Cape Crisis #125 – With Bill Murray As Superman!

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Henry and Chris deal with a slow news week and a light new comic book day the only way they know how: By exploring Saturday Night Live’s long history of comic book-based sketches! If you’re still on an SNL buzz after the 40th anniversary special, you’ll be shocked just how many times the show wrote sketches based on Marvel and DC. All that, plus your answers to the question of the week!

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Cape Crisis #125 Question: Do we learn about big comic book events too early?

9 thoughts on “Cape Crisis #125 – With Bill Murray As Superman!

  1. Ooft.

    I’m close to the end of the episode – and really enjoying the SNL stuff! – but I feel like I have to come in to talk about how “colourists and letterers basically don’t exist anymore” – I’m very loosely paraphrasing, but the implication was that those jobs aren’t important to comics.

    I’m a comic book flatter (I’ll explain in a minute what that is), and work very closely with colourists, and they would all take serious issue with dismissal of their hard work. You were correct in that it is all done digitally now – when these tools became available, it vastly improved the scope of what colourists could do. Colour can make or break a page, can define the mood visually, and helps add depth to a scene.

    AN EXAMPLE:

    I work on Southern Bastards with the artist, Jason, who in this case is also the colourist. Her’s a page from issue 4 that he sent to me, this is the basic inked lineart:

    http://pucomic.com/cc-1.jpg

    I then come in as the flatter to fill in all the flat areas of colour – no artistic involvement in this, I just have to fill in the shapes, keep between the lines:

    http://pucomic.com/cc-2.jpg

    Jason then turns that into this:

    http://pucomic.com/cc-3.jpg

    NOW, consider how much his colours have added to this scene, how the mood is set by his choices (the sky and grass are not that colour in real life, but they evoke a mood suitable for a war time scene.) Look at how lighting is used to draw attention to certain characters, compared to how comparatively flat they are in the black and white lineart.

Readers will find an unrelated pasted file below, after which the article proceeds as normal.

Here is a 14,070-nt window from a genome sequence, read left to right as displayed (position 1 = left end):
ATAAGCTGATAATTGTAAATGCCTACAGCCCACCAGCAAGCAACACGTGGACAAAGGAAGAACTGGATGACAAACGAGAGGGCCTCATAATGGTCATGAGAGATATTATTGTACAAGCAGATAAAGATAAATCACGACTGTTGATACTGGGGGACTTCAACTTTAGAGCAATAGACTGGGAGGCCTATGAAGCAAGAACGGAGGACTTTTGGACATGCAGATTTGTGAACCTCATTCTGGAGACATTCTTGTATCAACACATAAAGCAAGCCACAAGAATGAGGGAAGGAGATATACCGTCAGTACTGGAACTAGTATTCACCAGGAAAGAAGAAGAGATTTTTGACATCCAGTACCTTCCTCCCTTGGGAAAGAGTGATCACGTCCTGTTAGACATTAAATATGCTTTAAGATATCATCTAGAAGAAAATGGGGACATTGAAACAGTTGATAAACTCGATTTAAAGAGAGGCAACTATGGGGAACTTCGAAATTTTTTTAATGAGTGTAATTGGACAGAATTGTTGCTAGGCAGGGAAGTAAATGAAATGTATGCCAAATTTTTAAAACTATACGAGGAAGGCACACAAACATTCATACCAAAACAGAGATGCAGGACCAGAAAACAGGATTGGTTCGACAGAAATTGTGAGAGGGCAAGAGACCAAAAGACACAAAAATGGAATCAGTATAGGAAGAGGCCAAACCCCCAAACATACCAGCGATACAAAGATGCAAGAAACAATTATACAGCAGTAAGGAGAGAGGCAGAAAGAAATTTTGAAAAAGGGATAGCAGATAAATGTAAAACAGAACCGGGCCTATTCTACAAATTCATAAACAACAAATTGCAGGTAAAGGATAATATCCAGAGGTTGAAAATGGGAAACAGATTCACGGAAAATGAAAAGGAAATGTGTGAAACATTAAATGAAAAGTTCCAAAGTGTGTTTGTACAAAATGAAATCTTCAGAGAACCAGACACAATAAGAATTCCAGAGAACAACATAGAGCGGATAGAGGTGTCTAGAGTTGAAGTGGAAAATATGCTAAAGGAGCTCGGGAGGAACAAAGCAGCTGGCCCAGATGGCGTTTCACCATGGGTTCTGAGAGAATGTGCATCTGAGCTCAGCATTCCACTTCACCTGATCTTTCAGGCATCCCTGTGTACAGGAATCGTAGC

This is a simple example, but every page of every comic you read goes through this – someone has put a lot of thought into how it’s coloured. Even when you see Spider-man, and you know his basic red and blue colour scheme, the scene and lighting have to dictate HOW the character is positioned in the frame. Look at this page from an upcoming Spider-man special (art by Luca Pizzari, colours by Nolan Woodard) to see how the colours add depth to a scene, pushing Spidey to the foreground:

    http://2.bp.blogspot.com/-ew4L8xm-xPE/VNwt9SY-fvI/AAAAAAAAJHY/qsZVqUkpGRk/s1600/ASMSP2015001001_col_LO.jpg

    SO, yes, colourists are super important. If you’re interested in seeing more excellent work, seek out pages coloured by Jordie Bellaire, Matt Wilson, Nolan Woodard, Nathan Fairburn, Betty Breitweiser, Ruth Redmond and Matt Hollingsworth (by NO MEANS a comprehensive list, just people who first came to mind.)

    Lettering I know less about, but I do know that it’s important to how a page functions on a basic level. The letterer has to make a page easy to read, in terms of how the reader’s eye scans across a page. If word balloons are placed poorly, it can cause confusion, with bubbles being read out of order, or covering important bits of art. It’s something readers don’t think about, nor should they have to, but it is vital to making a page read well.

    In addition to this, letterers often add sound effects and other text based flavour to a page, to make things interesting.